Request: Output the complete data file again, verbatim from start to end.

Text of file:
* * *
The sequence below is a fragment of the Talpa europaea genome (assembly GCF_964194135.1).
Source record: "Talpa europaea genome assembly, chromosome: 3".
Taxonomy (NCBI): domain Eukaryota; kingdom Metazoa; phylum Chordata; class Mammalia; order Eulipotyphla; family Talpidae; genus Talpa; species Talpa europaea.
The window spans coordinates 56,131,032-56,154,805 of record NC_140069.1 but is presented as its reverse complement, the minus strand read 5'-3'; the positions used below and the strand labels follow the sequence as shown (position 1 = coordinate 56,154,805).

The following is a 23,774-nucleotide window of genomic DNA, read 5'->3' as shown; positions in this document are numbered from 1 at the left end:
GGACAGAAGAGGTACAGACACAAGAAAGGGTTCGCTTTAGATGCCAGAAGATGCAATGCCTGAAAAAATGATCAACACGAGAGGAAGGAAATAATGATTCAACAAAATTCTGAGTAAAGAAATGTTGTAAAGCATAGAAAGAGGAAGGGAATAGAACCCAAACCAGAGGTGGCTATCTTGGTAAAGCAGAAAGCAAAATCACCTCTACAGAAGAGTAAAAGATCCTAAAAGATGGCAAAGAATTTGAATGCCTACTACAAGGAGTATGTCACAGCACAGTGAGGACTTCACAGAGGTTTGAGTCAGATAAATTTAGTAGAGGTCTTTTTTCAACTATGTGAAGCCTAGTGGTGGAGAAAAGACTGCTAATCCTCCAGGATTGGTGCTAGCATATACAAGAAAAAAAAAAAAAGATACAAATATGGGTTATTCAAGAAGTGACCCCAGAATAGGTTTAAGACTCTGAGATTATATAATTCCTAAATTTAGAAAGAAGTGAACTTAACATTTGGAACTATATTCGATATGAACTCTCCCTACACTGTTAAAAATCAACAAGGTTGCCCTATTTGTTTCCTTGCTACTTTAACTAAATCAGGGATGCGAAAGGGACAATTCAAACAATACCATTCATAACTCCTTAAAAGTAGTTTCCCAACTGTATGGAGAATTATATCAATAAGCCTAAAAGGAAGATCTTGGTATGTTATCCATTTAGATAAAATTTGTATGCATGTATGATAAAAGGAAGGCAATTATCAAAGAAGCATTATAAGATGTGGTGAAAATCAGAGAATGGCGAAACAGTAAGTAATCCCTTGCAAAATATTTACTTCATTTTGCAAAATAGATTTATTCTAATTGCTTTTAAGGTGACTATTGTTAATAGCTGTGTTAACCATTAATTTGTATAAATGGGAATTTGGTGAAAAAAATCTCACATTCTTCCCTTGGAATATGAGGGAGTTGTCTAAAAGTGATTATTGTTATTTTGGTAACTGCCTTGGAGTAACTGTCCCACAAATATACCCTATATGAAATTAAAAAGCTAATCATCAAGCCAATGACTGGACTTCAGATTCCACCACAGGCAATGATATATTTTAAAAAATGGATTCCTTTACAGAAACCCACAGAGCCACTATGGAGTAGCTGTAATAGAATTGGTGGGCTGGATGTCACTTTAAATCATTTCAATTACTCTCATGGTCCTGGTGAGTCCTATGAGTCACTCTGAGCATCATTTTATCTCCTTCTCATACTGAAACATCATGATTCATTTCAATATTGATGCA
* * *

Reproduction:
The sequence below is a fragment of the Talpa europaea genome (assembly GCF_964194135.1).
Source record: "Talpa europaea genome assembly, chromosome: 3".
Taxonomy (NCBI): domain Eukaryota; kingdom Metazoa; phylum Chordata; class Mammalia; order Eulipotyphla; family Talpidae; genus Talpa; species Talpa europaea.
The window spans coordinates 56,131,032-56,154,805 of record NC_140069.1 but is presented as its reverse complement, the minus strand read 5'-3'; the positions used below and the strand labels follow the sequence as shown (position 1 = coordinate 56,154,805).

The following is a 23,774-nucleotide window of genomic DNA, read 5'->3' as shown; positions in this document are numbered from 1 at the left end:
GGACAGAAGAGGTACAGACACAAGAAAGGGTTCGCTTTAGATGCCAGAAGATGCAATGCCTGAAAAAATGATCAACACGAGAGGAAGGAAATAATGATTCAACAAAATTCTGAGTAAAGAAATGTTGTAAAGCATAGAAAGAGGAAGGGAATAGAACCCAAACCAGAGGTGGCTATCTTGGTAAAGCAGAAAGCAAAATCACCTCTACAGAAGAGTAAAAGATCCTAAAAGATGGCAAAGAATTTGAATGCCTACTACAAGGAGTATGTCACAGCACAGTGAGGACTTCACAGAGGTTTGAGTCAGATAAATTTAGTAGAGGTCTTTTTTCAACTATGTGAAGCCTAGTGGTGGAGAAAAGACTGCTAATCCTCCAGGATTGGTGCTAGCATATACAAGAAAAAAAAAAAAAGATACAAATATGGGTTATTCAAGAAGTGACCCCAGAATAGGTTTAAGACTCTGAGATTATATAATTCCTAAATTTAGAAAGAAGTGAACTTAACATTTGGAACTATATTCGATATGAACTCTCCCTACACTGTTAAAAATCAACAAGGTTGCCCTATTTGTTTCCTTGCTACTTTAACTAAATCAGGGATGCGAAAGGGACAATTCAAACAATACCATTCATAACTCCTTAAAAGTAGTTTCCCAACTGTATGGAGAATTATATCAATAAGCCTAAAAGGAAGATCTTGGTATGTTATCCATTTAGATAAAATTTGTATGCATGTATGATAAAAGGAAGGCAATTATCAAAGAAGCATTATAAGATGTGGTGAAAATCAGAGAATGGCGAAACAGTAAGTAATCCCTTGCAAAATATTTACTTCATTTTGCAAAATAGATTTATTCTAATTGCTTTTAAGGTGACTATTGTTAATAGCTGTGTTAACCATTAATTTGTATAAATGGGAATTTGGTGAAAAAAATCTCACATTCTTCCCTTGGAATATGAGGGAGTTGTCTAAAAGTGATTATTGTTATTTTGGTAACTGCCTTGGAGTAACTGTCCCACAAATATACCCTATATGAAATTAAAAAGCTAATCATCAAGCCAATGACTGGACTTCAGATTCCACCACAGGCAATGATATATTTTAAAAAATGGATTCCTTTACAGAAACCCACAGAGCCACTATGGAGTAGCTGTAATAGAATTGGTGGGCTGGATGTCACTTTAAATCATTTCAATTACTCTCATGGTCCTGGTGAGTCCTATGAGTCACTCTGAGCATCATTTTATCTCCTTCTCATACTGAAACATCATGATTCATTTCAATATTGATGCA